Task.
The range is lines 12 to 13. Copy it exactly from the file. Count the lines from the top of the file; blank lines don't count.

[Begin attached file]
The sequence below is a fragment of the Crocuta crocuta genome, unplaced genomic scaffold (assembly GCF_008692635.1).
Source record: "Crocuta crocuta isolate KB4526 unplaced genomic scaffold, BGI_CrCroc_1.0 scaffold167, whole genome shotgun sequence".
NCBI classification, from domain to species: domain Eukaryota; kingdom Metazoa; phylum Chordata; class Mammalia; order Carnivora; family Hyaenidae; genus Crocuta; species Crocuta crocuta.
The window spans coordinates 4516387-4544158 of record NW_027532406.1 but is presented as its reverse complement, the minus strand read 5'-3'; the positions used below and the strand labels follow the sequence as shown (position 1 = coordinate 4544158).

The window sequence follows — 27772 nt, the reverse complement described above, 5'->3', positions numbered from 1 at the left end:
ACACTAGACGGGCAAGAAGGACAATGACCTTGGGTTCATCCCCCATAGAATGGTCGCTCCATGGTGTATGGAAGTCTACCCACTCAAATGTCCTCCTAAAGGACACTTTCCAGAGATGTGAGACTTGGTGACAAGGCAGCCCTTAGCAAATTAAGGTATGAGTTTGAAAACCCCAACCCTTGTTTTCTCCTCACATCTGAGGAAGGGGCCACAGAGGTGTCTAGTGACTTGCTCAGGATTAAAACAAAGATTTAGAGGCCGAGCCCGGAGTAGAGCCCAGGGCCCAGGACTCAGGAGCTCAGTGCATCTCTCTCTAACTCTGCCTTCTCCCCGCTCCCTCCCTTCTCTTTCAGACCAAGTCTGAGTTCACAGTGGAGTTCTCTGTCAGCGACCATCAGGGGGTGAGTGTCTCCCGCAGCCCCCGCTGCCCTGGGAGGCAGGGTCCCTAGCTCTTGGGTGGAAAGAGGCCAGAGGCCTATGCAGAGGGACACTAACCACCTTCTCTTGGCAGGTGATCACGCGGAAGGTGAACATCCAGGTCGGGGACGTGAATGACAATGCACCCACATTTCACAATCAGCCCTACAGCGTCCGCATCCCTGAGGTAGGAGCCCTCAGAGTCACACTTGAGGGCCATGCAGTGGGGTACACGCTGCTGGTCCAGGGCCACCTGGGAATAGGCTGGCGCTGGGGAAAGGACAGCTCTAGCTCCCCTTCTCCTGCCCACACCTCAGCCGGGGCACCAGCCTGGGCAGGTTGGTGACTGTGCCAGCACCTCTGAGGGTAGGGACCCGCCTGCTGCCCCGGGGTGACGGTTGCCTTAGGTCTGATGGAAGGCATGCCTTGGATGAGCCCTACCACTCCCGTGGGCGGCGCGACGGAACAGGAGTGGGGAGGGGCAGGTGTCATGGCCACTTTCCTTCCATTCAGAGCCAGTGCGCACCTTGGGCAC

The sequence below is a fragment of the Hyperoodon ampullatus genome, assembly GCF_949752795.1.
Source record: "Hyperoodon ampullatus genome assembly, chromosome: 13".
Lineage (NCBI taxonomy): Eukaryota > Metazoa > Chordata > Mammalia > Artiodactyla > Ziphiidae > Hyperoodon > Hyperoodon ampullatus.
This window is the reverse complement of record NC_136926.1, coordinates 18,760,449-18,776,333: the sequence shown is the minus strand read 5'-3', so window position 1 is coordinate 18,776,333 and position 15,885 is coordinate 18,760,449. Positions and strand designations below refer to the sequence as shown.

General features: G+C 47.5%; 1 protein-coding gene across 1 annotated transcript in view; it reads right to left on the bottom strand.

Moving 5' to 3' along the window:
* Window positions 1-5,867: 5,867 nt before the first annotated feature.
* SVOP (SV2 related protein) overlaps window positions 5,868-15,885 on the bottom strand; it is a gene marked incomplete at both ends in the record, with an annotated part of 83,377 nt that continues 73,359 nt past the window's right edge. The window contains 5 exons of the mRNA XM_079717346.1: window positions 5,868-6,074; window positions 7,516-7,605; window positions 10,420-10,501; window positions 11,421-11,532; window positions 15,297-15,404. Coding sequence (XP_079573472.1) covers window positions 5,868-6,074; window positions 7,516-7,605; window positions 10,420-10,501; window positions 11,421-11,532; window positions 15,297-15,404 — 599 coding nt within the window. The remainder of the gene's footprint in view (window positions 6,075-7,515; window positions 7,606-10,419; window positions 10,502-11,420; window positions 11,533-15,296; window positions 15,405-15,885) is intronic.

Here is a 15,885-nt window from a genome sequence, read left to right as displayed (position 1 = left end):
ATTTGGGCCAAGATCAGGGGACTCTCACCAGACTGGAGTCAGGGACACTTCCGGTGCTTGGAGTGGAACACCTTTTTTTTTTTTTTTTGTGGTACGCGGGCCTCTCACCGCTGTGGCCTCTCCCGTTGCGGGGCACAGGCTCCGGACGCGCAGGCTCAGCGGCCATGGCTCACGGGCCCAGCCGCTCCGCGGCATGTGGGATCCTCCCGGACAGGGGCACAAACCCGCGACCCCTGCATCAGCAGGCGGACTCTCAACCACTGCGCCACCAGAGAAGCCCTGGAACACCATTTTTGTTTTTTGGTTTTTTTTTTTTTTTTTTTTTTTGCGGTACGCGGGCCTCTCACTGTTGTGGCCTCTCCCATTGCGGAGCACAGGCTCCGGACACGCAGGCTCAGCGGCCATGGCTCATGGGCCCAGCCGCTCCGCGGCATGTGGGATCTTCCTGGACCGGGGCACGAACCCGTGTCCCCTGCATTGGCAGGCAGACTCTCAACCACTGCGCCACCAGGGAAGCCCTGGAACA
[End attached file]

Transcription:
Moving 5' to 3' along the window:
* Window positions 1-5,867: 5,867 nt before the first annotated feature.